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Clin Obstet Gynecol. 1995 Jun;38(2):267-79.

Anatomy and physiology of cervical ripening.

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  • 1Department of Obstetrics and Gynecology, University of Rochester, Rochester General Hospital, NY 14621, USA.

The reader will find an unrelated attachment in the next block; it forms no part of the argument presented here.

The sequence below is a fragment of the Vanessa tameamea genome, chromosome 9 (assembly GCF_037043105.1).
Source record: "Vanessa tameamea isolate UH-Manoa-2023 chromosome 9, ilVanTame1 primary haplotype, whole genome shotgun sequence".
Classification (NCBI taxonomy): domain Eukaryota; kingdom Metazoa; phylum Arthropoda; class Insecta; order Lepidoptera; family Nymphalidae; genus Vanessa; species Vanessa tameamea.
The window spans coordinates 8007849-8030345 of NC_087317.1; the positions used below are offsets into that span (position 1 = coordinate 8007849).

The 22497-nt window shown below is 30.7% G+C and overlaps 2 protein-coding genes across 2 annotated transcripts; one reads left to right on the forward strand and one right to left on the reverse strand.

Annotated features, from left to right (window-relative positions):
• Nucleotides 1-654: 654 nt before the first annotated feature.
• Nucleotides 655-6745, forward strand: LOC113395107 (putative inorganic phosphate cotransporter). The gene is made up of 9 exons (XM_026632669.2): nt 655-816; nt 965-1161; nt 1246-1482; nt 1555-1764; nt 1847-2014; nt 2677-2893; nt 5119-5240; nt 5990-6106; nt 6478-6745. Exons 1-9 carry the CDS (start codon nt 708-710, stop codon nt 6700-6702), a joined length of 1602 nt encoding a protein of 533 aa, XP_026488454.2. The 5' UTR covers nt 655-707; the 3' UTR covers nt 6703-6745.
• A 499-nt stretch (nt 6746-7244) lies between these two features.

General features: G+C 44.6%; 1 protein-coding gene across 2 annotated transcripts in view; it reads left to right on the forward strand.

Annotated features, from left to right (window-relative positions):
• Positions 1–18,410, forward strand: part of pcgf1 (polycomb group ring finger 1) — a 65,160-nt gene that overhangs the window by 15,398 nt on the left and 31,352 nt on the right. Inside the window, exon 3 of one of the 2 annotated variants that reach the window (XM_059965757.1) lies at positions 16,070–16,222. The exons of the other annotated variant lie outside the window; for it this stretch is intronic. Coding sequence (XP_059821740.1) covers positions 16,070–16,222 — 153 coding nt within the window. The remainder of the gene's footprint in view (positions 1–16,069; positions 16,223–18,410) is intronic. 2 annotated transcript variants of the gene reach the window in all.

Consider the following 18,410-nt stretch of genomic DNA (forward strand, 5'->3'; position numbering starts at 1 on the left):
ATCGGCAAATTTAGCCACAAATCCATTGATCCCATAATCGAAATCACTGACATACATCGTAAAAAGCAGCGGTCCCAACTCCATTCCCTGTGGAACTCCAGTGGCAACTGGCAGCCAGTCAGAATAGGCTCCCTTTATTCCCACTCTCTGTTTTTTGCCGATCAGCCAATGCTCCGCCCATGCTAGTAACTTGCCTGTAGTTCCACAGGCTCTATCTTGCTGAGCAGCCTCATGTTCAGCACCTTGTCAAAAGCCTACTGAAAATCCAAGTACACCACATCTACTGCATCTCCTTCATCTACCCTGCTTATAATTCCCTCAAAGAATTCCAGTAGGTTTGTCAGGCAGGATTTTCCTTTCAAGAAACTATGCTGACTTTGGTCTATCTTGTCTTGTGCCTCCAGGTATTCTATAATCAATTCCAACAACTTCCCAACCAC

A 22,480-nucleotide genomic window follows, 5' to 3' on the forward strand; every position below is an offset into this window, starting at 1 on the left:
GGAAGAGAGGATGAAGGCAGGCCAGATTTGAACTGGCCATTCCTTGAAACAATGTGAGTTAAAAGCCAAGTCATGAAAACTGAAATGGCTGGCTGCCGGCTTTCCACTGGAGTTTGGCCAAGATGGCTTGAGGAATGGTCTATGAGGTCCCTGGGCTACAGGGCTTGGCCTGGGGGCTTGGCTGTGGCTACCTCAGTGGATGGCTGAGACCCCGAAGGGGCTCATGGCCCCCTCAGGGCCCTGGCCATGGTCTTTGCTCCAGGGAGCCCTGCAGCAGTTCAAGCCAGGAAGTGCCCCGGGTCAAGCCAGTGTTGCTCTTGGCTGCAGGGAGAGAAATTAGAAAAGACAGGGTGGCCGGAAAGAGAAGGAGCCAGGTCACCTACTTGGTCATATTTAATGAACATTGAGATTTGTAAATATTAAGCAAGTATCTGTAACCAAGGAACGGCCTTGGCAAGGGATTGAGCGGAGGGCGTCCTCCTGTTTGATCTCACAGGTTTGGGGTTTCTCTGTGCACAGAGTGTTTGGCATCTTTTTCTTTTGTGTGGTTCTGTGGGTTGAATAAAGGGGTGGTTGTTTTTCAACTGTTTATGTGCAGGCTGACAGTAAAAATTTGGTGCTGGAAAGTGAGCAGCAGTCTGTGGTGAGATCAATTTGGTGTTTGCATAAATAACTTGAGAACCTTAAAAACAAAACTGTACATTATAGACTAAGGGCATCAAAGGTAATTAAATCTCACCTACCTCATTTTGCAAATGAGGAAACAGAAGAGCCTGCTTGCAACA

The uterine cervix is a unique organ composed predominately of the extracellular matrix proteins, collagen, elastin, and glycosaminoglycans. During pregnancy and labor, this organ is metabolically active, which is rare in adult tissue. The metabolism is under reproductive hormonal control and is more complex than previously appreciated. Smooth muscle cells, which comprise 10-15% of cervical tissue, undergo programmed cell death and play a role in cervical softening. Apoptosis is a genetically timed event and could explain the species-specific length of gestation. Further research in the next several years will reveal more completely the exciting process of cervical ripening. Only when this phenomenon is understood will rational therapy for preterm labor and post-term pregnancy with an unripe cervix be available. Specific defects in cervical ripening will then be diagnosed and treated. For example, if apoptosis is shown to play an important role in the process of cervical ripening, it could be inhibited. Conversely, it could be induced in the unripe cervix. If we would look for it, we would find that it is probably occurring today in the clinical use of cervical ripening agents. The most important contributor to cervical softening, however, is a rearrangement and realignment of the collagen, elastin, and smooth muscle cells, which occurs due to mechanical forces and to a rearrangement of the collagen that occurs as the content of glycosaminoglycans varies in the cervix with time. One form of dermatan sulfate, decorin, may help to separate the collagen fibrils and then open them up. This rearrangement also involves fiber shortening below the critical length for tensile strength, allowing for extensibility of the cervix. Because of its orientation in the cervix, elastin contributes to the ratchet-like mechanism of dilatation. Finally, the cervix undergoes change in two phases--softening, which involves collagen realignment, and dilatation. The proteolytic enzymes in the cervix degrade cross-linked, newly synthesized collagen, and they help activate other enzymes in a cascade. However, the predominate anatomic and physiologic change in ripening is the rearrangement of collagen.

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